The Story of TruthStephen Farah
The more time I spend thinking about the significance of stories in our lives the more amazed I am at how significant these stories are.
The first peak behind the curtain I got into this, was on a warm summers evening whilst I was walking through downtown Tucson. Under an azure sky splashed with broad strokes of pink and fine highlights of red from the setting sun. A comforting warm breeze blew as I walked along side a philosopher I had met on the conference I was attending at the University of Arizona, Towards a Science of Consciousness, in April 2008.
It would not be a lie to say that this man, who later disappeared as suddenly and as mysteriously as he arrived, was one of the most remarkable human beings I have ever encountered. His name was Cary Winograd. Cary born into the Jewish faith, but non-practicing, was a Catholic Apologist and would often go on retreats to the Catholic Mission in California, his home State.
As we walked through an all but deserted downtown Tucson my thoughts were filled with an overload of information, from the conference, about such diverse topics as gamma synchrony, lucid dreaming, machine consciousness, quantum consciousness, Duality vs. Monism, the morphic field, the neuronal patterns of consciousness states. It was my first time in America and the experience, particularly on the evening in question, had about it an air of the unreal or the surreal if you will.
Cary spoke to me about many things that evening including the technologist Ray Kurzweil’s vision of the future being virtual and the forthcoming singularity. The philosopher Zizek’s arguments that reality is already virtual.
He spoke about the overbearing feminism of the American Jungian movement under James Hillman and about Derride, whom he had studied under in France. He spoke about Lacan and his conclusion that it was our neurosis which defined our humanity.
But above all else what he said that has really stayed with me and has taken me a year to assimilate is that God is not true or false, that He neither exists nor doesn’t exist. God, Cary explained, is a concept which is beyond truth or falsity, existence or non existence; even Nietzsche was too shrewd to deny God’s existence, he said God was dead not that God never existed.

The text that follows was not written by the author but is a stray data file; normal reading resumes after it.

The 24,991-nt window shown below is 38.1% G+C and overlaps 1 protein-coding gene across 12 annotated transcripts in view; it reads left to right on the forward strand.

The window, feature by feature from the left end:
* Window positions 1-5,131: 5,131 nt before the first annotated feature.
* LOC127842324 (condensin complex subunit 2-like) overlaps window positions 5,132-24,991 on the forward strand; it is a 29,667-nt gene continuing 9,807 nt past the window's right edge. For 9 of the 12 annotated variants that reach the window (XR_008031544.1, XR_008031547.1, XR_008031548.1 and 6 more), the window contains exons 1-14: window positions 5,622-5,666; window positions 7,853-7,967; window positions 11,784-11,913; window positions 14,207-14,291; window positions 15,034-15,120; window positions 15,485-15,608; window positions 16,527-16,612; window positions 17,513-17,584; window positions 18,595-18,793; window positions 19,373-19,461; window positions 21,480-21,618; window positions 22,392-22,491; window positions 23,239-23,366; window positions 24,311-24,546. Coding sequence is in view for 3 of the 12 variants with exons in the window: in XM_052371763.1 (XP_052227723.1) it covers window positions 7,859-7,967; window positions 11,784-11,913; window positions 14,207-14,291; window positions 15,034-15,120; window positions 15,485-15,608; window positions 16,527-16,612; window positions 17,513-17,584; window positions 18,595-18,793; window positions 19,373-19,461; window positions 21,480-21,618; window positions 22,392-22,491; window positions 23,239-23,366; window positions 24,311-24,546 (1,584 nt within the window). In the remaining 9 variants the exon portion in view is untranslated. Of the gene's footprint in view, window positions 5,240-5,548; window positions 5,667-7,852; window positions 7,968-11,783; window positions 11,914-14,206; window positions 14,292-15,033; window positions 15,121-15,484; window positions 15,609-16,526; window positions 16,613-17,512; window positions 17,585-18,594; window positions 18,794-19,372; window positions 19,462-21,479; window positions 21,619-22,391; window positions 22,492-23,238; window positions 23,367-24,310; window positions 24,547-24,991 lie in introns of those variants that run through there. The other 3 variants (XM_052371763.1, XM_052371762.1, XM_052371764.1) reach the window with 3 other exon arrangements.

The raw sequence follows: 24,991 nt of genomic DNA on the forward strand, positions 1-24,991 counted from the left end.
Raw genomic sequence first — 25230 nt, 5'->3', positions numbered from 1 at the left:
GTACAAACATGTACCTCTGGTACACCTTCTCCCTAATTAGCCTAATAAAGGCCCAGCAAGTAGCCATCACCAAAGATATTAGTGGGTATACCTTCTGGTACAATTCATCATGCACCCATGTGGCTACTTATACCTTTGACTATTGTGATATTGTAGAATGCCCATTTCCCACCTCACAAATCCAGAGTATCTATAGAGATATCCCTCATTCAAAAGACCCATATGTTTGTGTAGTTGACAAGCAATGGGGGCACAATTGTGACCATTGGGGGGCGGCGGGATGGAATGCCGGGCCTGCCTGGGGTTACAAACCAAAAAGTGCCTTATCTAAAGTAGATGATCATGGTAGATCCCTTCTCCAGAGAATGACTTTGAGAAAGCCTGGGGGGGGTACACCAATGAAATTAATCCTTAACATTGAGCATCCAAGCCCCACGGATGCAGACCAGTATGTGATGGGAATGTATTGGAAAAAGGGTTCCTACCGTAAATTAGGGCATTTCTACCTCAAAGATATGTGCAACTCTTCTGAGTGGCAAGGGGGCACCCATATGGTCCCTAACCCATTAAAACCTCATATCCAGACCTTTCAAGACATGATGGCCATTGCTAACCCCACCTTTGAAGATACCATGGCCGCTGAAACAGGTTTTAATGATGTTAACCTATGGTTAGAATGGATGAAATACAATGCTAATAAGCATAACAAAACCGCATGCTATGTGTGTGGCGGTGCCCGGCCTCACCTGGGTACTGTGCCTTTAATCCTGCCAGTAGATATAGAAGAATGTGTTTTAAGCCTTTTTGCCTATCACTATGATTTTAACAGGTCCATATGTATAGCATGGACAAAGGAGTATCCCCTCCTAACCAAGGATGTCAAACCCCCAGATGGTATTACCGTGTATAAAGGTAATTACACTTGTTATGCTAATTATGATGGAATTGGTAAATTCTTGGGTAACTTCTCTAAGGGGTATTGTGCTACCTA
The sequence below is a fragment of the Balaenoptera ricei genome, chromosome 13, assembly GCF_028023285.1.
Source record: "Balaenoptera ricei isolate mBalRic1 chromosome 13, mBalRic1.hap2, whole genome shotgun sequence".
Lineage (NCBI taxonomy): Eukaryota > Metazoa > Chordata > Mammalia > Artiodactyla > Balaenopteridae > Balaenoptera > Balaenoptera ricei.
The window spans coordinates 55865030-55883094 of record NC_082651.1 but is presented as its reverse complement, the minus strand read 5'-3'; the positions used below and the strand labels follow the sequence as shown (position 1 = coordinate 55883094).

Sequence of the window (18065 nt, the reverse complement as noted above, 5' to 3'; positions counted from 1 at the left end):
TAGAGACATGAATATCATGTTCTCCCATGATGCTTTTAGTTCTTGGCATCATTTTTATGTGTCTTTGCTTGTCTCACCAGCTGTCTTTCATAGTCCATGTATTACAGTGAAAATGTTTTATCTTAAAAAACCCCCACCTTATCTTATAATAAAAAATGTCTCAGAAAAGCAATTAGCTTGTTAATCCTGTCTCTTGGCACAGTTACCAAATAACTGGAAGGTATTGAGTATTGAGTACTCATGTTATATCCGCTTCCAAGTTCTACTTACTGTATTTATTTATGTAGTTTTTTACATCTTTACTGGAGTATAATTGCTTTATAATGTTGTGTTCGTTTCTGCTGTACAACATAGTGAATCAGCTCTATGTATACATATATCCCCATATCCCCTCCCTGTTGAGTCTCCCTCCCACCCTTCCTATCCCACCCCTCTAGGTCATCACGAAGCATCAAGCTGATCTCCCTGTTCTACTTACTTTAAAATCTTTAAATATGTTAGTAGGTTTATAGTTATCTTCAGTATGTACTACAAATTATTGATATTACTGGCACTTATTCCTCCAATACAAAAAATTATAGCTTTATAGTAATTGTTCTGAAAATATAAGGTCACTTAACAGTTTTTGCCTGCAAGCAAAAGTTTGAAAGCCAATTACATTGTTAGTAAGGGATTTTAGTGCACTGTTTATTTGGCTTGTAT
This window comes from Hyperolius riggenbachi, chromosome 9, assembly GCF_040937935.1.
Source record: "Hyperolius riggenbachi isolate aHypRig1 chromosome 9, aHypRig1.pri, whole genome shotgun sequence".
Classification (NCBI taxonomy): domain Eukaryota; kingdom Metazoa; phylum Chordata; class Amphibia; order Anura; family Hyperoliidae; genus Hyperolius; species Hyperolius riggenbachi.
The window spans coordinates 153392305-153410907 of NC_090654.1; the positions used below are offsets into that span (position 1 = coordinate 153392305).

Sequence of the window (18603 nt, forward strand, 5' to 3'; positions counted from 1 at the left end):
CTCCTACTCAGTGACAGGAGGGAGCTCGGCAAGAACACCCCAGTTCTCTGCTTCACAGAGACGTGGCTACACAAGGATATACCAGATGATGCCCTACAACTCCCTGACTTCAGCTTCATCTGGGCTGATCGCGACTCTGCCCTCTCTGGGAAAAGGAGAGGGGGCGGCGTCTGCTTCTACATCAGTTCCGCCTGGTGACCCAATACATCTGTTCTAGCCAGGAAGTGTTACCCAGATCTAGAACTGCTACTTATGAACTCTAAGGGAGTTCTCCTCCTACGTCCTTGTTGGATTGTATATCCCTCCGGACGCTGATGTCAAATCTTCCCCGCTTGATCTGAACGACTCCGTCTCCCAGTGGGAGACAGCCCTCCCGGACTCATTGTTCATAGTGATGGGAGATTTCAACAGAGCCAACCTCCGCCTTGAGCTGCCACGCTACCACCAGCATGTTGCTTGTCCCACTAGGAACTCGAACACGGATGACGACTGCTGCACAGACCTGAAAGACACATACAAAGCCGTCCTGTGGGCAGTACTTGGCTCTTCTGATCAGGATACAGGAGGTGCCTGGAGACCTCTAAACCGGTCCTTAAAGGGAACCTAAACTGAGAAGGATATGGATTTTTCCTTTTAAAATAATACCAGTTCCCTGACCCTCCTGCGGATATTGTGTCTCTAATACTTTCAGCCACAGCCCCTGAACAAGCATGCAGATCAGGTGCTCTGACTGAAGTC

I have always found it strange the way I can hear something, believe it to be true, and yet not assimilate it. And so it was with this concept, the concept of a concept beyond the concept of truth or falsity
Almost a year after Tucson, I attended the funeral of my friend, Rodney Anthony’s, father at the Cedar Park Catholic Church. And my mind turned, during the funeral service as it is want to do at funeral, to the Existential Conundrum.
I have never been a believer in Christian Dogma. However the truth of Cary’s words really struck me this day in a way that I had never previously understood them.
That is to say I realised that the ideology that I had unwittingly and unconsciously bought into, was the Religion or Story of Truth and it was from this standpoint that I judged the Christian Story to be untrue. Meaning to say I realised on Wednesday for the first time that the Christian Myth is a story which is as valid and valuable as any other story and better than most.
It struck me that we have all bought into one or other story or stories which for whatever reason have resonated for us.
The Story of Truth
In my case one of my principal stories is the Story of Truth, meaning by that that I honestly was arrogant enough to believe that I, the great and powerful not to mention wise, Stephen Farah, had access to this mythical creature called Objective Truth. And I judged the world by its alignment or not to the virtues of Objective Truth.
Now that I think about it, it is laughable, but for the past forty years I have lived my life in service of this story. But folks that’s all it is – a story nothing more and nothing less.
And I have to tell you letting go of it has been incredibly liberating.
I have come to realise Truth is not necessarily Meaningful and Meaning is not necessarily Truthful.
What is Your Story
This brings me to my point. Ask yourself this: what story are you running, telling yourself, or have bought into?
You see if your realise that it is ultimately just a story, then you have the privilege of being able to reformulate, rewrite, retell and live a New Story. One which you consciously choose. Or of course you also have the right and privilege not too, either way it’s your choice.